Hunger by Jackie Morse Kessler
Published by Harcourt Graphia on October 18, 2010
“Thou art the Black Rider. Go thee out unto the world.”
Lisabeth Lewis has a black steed, a set of scales, and a new job: she’s been appointed Famine. How will an anorexic seventeen-year-old girl from the suburbs fare as one of the Four Horsemen of the Apocalypse?
Traveling the world on her steed gives Lisa freedom from her troubles at home: her constant battle with hunger, and her struggle to hide it from the people who care about her. But being Famine forces her to go places where hunger is a painful part of everyday life, and to face the horrifying effects of her phenomenal power. Can Lisa find a way to harness that power — and the courage to battle her own inner demons?
This was a fast and meaningful read. I think it is a piece that many high school students should read, albeit a little difficult due to the content that is discussed. This book will be on my classroom shelves. Someday soon, I hope to read Kessler's story about another rider, War.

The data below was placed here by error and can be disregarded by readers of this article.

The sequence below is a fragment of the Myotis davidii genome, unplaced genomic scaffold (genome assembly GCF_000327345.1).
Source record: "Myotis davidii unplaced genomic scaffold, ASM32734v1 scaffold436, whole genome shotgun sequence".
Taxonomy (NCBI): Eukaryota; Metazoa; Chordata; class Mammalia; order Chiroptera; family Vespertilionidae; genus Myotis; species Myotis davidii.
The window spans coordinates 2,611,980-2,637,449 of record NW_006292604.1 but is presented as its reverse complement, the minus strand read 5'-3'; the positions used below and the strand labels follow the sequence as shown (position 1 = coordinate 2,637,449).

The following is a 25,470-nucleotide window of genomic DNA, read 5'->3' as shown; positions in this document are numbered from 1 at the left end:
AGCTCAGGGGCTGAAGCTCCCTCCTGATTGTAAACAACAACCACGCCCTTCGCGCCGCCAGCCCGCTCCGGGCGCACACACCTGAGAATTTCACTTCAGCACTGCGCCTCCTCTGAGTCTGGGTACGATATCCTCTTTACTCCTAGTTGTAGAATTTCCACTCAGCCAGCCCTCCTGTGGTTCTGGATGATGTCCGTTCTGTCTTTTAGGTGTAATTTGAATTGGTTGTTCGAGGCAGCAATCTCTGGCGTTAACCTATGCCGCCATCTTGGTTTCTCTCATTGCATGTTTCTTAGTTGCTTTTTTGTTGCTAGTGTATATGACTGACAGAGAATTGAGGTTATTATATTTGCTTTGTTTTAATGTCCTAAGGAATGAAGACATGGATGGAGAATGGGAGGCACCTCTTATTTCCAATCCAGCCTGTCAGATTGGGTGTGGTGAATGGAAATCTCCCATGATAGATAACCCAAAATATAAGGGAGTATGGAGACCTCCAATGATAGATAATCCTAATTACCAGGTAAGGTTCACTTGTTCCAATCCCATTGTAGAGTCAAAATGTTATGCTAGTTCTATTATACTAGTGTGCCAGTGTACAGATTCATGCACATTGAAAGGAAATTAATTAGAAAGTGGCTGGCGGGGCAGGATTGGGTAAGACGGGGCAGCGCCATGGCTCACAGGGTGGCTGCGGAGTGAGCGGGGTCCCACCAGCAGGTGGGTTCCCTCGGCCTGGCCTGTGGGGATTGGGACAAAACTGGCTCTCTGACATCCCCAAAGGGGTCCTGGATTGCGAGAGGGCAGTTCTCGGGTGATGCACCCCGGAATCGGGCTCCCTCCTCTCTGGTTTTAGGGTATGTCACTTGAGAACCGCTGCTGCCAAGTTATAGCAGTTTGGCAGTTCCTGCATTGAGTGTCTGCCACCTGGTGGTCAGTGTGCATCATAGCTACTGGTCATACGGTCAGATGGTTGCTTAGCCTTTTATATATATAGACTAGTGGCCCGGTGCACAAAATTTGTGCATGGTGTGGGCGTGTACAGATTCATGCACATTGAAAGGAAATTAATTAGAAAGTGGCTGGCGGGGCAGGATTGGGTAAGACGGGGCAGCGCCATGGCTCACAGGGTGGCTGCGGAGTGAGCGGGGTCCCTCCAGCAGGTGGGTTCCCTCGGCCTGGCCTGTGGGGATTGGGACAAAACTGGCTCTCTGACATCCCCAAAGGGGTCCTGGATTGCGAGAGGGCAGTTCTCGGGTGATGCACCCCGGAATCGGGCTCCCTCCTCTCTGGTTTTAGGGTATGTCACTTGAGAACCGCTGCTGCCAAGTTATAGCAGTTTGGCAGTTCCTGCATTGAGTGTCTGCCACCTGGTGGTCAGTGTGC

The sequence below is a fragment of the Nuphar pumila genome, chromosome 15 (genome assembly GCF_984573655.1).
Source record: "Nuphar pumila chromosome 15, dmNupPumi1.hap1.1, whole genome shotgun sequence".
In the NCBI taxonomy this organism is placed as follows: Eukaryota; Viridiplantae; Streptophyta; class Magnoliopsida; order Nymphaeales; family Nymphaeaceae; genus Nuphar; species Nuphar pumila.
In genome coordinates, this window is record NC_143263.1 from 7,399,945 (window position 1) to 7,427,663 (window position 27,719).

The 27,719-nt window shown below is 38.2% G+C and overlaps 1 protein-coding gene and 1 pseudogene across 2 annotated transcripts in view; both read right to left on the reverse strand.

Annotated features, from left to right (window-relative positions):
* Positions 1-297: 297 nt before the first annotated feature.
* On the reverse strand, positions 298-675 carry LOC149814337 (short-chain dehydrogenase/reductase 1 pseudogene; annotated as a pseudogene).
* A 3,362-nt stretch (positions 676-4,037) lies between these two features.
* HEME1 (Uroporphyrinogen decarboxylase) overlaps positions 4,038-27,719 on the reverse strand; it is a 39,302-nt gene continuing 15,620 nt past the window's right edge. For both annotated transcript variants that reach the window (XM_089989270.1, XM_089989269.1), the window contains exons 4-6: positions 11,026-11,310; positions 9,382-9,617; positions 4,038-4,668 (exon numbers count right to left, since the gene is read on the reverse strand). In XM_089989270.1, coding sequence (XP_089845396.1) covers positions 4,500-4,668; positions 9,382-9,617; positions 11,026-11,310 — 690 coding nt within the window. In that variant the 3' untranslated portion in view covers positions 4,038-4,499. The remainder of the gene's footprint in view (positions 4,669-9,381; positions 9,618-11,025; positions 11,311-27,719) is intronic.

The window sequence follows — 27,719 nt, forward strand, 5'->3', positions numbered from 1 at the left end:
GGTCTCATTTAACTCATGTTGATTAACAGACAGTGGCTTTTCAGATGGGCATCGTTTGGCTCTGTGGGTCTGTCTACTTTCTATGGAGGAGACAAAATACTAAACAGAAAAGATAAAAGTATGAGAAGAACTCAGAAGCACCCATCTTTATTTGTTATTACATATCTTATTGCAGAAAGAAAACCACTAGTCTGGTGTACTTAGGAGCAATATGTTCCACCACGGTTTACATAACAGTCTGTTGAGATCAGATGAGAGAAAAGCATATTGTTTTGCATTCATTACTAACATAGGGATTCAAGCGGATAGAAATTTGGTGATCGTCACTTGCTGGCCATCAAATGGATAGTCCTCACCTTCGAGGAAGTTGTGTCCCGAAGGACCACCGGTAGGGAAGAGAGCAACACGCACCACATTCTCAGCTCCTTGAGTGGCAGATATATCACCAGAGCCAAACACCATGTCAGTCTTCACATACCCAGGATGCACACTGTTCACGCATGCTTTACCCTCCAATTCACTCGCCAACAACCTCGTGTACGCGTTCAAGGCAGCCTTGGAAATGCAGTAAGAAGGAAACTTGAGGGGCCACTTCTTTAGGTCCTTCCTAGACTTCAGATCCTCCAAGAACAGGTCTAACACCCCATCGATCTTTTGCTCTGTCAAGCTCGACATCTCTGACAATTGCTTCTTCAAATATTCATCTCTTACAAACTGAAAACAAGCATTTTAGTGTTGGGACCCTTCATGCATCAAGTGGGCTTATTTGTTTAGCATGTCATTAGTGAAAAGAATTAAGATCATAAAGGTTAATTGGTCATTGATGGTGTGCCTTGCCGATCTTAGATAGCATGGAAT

What I Liked
- I love this cover! It's simple yet elegant and meaningful! It's a wonderful reflection of the writing within.
- I appreciated the honest inside look at both anorexia and bulimia. I felt it was especially poignant coming from an author who had struggled with bulimia.
- The character development in this novel is phenomenal! Lisabeth goes from being a weak little mouse to a warrior queen. She shows strength in many different ways. Many people need the reminder that sometimes admitting you have a problem and asking for help is the strongest thing you can possibly do.
What I Didn't Like As Much
- The world building in this novel was very weak. Several of the hows and whys of the Horsemen are left unanswered.
- This book felt incredibly rushed. There was a lot of ground to be covered and a strong story should be allowed to fill the space it needs.
- I dislike the uncertainty at the end. Does she deal with both problems or only one of them? This piece needed a lot more closure.